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POLITICAL

SPEECH BY SIR JOSEPH WARD THE CRISIS AFTER LAST ELECTION. fjJI TELEGRAPH — PRESS ASSOCIATION 3 AUCKLAND, 29th July. The new Auckland Trades Hall, built by aid of a grant from the Ward Government, was officially opend to-night by Sir Joseph WaTd. There was an attendance of about 300. Amongst the guests were : — Messrs. A. E. Glover, M.P., J. Payne, M.P., the Hon. G'eo. Jones, and the Hon. W. Beehan. In the course of his speech, Sir Joseph Ward said he wished to take the opportunity of making a statement which he felt bound to make in his own interests. It concerned the crisis which had resulted after the last general election. As everyone knew, the parties were go ovenly divided that no man could say who were the victors. He thought it was his duty to call Parliament together to consider the. position as soon as possible after Christmas. He called the party to a caucus, but he found that every one of his colleagues in the Ministry were against him, and considered that it was not necessary for Parliament to meet so early. Every member of the party, too, was in accord with the views of other members, and pressure was brought to bear upon him, the result being that there was no session till the middle of February. At that meeting of Parliament the Liberals won, but at the last crisis they lost, and that was through the defection of men who had been returned to 1 Parliament pledged to support the Liberal party. As a result oi that defeat, the very men who had urged him to postpone the meeting of Parliament until February were going about the country blaming him for what had occurred. That all would agree was not a, fair thing. He had no fear for the political life, of New Zealand. In the adjustment that was going to take place, it would take a Solomon of Solomons to say who was going to win, but he was sure that when another appeal Was made to the people the common-sense of the working men would prevail, and there was no reason why the Liberal party should not again take charge of the country's affairs in New Zealand. Majorities must rule, and the present law governing elections did not allow a majority in New Zealand to have the ruling power. With the necessary altersence in legislation, however, they would find that the instincts of the people would be sufficient to see that the representatives of the majority would win, and there was no reason why these representatives should not come from the Labour party. (Applause.) Between the first and second ballots at the last election chaos was brought about. The Liberals had been badly organised, but he was confident that next election would sweep back into the fold the Liberals and Labourites, who would role the country for the next generation. He would not speak for the present Opposition, as he was not leader of it, but he could assure them that he would always be on the side of the weak, at the same time on the side of progress. EXTRAORDINARY POSITION PARTY IN POWER. "IT REPRESENTS* A MINORITY.*' [BY TELEGRAPH— PRESS ASSOCIATION,] AUCKLAND, 29th July. Interviewed this morning concerning the present political situation, Sir Joseph Ward stated that, there was no doubt that the 'present extraordinary position in regard to the politics of the country could only be finally adjusted by the people of the Dominion themselves. To discuss the position from a party standpoint revealed a peculiar, yet clear, aspect, inasmuch as the party representing the minority of votes in New Zealand was the party in power to-day. That was undeniable, and it constituted a unique political position without parallel so far as his knowledge served. In his opinion such an unnatural state of affairs could not continue for long unless the people themeelves-desired it. In the meantime the representatives of the people had the power to either maintain or alter the existing conditions. He believed that majority rule by the- voice of the people alone would enable the country to be constitutionally governed. Sooner or later, therefore, the win of the people would have to be sought and obtained. Asked his opinion of the all-important division of a fortnight ago, Sir Joseph Ward replied that naturally one regretted to see- men who were returned as supporters of the Liberal Party crossing over to help that party's opponents at the time or a critical crisis. No man worth 'his salt in politics or any other walk of life objected to being beaten in a fair fight, but it was quite a, different thing when the party was defeated with the assistance of those who were returned as its friends and supporters. Ho was not making any personal complaint against any individual member, but there were some who would have to make good their actions in the ripeness of time before their constituents. - ' Sir Joseph Ward leaves by the Main Trunk express for Wellington to-night. He will be present at the opening of Parliament on Wednesday. He declined to discuss the position in regard to the leadership of the Opposition, but spoke optimistically of future prospects of the Liberal Party. MR. V£RNON REED'S POSITION AS STATED BY HIMSELF. tax nusun- aweout to xbb k»st>3 AUCKLAND, This Day. Mi". Vernon Reed, M.P., has issued the following statement of his attitude on the occasion of the division on the recent no-confidence motion: — "During the election campaign last year, I declared myself independent on the question of the freehold, and I gave two pledges to the electore— (l) To stand by the freehold, independent of party ; and (2) to support the Ward administration. The only pledges I made were the two referred \x>. Both these pledges I have kept. I stood by the Ward administration until it fell, and I then, tried to bring about successors to the retiring Ministry, who would carry out the policy of tiae Liberal freeholders. In the selection of a leader, I succeeded, but the constitution of the Ministry that followed was 6uch that -we freeholders found ourselves in an intolerable position. We had in the ascendancy in the Ministry th© most ardent supporters of the leasehold in Parliament, members who for years had attacked the freehold principles in Parliament and out, and whose land policy I had severely denounced on the platform. With such Ministry a freehold policy was impossible, and when I was invited to join that. Ministry I realised that it was impossible, with, my strong freehold views on the land question, to work harmoniously with the majority of the other members of the Cabinet, and consequently I refused the offer of appointment. My pledge was to €Ec Ward administration, and not to any euceeeeors in office, and had such successors been in office at last election, I would have openly opposed thsffi when tfe« 119.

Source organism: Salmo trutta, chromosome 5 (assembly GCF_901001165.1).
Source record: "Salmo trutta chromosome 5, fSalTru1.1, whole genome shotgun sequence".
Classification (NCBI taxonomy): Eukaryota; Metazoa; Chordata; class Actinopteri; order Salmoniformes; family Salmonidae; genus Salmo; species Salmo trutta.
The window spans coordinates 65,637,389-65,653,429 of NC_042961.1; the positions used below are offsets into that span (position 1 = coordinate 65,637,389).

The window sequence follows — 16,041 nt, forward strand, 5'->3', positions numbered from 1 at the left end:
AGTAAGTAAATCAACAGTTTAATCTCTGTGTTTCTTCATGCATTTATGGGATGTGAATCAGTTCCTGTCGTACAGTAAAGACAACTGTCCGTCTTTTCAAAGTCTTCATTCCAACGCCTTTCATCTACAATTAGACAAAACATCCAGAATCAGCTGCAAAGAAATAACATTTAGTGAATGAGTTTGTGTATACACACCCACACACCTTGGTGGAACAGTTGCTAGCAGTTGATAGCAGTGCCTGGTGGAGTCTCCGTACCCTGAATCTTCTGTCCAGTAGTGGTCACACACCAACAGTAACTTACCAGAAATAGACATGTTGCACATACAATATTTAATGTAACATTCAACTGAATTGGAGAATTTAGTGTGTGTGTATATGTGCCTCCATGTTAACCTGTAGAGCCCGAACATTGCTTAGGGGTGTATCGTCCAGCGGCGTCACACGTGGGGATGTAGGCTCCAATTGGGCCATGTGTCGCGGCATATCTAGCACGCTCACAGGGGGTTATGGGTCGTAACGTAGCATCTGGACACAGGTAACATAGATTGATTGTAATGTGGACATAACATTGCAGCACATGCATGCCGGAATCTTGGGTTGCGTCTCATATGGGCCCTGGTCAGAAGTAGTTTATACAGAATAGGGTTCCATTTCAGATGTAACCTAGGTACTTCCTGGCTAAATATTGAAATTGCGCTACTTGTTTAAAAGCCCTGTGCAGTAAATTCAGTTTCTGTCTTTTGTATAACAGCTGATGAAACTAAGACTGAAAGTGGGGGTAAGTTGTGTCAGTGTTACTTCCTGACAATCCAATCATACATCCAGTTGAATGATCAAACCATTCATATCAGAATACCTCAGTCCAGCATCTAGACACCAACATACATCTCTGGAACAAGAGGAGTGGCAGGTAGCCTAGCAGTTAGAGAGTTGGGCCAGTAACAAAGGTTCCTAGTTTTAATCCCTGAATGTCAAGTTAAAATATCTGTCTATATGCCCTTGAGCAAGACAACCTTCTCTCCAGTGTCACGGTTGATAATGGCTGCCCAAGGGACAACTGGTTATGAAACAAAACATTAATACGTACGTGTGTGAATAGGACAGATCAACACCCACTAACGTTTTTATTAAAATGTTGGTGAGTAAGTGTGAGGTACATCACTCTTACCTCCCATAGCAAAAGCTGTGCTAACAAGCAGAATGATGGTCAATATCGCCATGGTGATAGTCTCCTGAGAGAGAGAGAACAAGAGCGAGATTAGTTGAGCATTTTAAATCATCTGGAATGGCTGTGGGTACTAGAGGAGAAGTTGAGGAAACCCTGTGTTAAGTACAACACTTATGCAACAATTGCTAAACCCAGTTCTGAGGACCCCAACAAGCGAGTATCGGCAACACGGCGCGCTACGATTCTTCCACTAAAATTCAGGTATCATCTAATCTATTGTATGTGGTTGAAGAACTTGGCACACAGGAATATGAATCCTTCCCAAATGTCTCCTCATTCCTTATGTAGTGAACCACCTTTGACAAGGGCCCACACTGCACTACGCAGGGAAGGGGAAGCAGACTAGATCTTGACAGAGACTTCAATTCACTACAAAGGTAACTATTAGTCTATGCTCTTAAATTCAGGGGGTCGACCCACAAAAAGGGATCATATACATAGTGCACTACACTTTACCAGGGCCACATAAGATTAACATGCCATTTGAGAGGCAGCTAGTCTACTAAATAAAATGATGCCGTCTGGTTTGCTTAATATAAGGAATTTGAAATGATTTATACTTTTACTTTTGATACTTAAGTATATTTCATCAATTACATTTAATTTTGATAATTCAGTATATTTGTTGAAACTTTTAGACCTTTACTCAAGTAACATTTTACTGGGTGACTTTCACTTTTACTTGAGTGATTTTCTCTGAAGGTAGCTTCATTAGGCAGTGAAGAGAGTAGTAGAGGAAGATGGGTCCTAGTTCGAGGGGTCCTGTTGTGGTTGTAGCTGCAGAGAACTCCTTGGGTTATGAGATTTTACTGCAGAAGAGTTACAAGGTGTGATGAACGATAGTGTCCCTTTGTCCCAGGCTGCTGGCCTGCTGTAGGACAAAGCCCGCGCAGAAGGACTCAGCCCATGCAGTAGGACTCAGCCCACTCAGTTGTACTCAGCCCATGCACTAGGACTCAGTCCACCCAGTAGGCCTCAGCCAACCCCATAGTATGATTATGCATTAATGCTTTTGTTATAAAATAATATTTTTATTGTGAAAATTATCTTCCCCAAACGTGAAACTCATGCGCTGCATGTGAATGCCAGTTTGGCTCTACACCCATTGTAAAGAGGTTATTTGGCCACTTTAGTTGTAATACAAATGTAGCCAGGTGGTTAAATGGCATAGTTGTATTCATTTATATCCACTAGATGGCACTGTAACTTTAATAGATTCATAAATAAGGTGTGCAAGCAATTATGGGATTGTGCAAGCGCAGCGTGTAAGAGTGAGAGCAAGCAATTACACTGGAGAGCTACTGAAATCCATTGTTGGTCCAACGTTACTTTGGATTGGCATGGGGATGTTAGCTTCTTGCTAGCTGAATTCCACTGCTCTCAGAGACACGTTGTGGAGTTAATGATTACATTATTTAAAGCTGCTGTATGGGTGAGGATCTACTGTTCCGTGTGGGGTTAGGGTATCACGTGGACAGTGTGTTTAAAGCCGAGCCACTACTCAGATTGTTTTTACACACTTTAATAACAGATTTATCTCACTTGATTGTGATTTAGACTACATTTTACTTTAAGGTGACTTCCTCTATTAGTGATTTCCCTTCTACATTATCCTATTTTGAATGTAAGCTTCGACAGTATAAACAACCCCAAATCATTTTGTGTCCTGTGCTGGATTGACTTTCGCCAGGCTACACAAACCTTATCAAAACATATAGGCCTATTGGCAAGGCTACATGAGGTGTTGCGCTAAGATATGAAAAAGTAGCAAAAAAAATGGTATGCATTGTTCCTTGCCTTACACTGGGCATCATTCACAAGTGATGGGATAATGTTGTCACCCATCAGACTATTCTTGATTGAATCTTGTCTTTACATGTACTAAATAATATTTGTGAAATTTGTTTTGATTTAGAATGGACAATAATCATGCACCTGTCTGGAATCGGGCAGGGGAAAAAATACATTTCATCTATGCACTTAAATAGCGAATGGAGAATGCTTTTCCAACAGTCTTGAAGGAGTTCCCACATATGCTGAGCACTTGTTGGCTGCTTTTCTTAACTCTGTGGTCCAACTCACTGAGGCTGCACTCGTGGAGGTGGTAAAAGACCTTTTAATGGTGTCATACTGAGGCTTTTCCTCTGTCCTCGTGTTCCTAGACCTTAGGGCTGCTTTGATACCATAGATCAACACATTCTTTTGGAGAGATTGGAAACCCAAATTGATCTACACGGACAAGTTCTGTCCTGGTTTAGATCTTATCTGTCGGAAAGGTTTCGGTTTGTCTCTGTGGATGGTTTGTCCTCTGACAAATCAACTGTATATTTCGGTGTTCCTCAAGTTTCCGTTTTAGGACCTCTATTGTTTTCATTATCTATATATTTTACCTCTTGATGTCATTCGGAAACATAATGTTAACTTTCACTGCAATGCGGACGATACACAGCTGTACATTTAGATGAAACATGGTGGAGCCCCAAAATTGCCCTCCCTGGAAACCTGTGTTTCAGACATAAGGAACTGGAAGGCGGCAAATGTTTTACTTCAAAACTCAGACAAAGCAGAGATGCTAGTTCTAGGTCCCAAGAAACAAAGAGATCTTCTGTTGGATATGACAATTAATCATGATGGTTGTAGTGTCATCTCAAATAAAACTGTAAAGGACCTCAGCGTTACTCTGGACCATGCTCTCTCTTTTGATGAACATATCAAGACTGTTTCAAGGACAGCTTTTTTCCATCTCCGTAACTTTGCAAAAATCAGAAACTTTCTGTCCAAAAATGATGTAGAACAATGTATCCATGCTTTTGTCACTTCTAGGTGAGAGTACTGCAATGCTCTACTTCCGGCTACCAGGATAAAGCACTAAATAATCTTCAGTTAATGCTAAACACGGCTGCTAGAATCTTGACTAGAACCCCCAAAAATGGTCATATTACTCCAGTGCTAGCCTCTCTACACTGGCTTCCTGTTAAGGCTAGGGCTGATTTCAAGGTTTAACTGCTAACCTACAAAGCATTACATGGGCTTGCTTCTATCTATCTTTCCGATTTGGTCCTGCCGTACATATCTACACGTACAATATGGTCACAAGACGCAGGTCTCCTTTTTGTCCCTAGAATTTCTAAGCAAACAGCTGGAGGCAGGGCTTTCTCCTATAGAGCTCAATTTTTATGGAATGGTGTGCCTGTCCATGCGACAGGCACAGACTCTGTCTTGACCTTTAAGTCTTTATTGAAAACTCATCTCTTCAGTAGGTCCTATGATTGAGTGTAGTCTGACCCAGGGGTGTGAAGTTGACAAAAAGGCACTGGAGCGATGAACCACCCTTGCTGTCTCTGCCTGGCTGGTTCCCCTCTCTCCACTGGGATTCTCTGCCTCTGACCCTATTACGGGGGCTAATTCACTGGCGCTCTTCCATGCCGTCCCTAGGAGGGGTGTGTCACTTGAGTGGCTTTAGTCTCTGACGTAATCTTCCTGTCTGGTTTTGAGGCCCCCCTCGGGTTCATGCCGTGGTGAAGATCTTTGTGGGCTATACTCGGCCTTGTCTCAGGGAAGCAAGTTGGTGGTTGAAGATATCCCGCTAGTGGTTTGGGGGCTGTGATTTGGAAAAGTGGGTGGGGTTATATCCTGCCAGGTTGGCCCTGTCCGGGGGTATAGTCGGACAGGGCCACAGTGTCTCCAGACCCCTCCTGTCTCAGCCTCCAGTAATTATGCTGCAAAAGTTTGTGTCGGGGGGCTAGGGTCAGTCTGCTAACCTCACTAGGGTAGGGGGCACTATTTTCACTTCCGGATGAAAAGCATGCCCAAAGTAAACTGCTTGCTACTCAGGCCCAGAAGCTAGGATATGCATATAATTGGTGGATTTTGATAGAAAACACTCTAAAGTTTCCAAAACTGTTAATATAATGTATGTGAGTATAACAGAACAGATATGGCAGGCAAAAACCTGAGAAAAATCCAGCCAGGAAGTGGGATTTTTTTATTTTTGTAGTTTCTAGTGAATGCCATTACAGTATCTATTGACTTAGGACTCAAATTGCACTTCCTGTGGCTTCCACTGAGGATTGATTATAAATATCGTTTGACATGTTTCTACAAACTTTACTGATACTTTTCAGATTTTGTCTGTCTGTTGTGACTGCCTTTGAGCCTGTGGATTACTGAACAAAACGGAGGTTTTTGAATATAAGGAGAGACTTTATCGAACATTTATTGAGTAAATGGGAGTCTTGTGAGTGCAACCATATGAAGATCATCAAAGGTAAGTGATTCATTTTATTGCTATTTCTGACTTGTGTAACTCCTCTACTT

confidence motion was before Parliament. I had to choose between following the freehold party offering and, with the power to carry out, a freehold policy on the one hand, and on the other hand a Ministry chiefly composed of the most bitter and outspoken leaseholders in Parliament. In common with other staunch Liberal freeholders, I determined to follow the freeholders, and to throw in my lot with the freehold party, bo long as. and on condition that, their policy was both liberal and progressive. I > have kept my pledge to my electors, and I feel confident that my action has , been in the best interests of my electorate and to the advantage of the | Dominion."

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https://paperspast.natlib.govt.nz/newspapers/EP19120730.2.18

Bibliographic details

POLITICAL, Evening Post, Volume LXXXIV, Issue 26, 30 July 1912

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1,274

POLITICAL Evening Post, Volume LXXXIV, Issue 26, 30 July 1912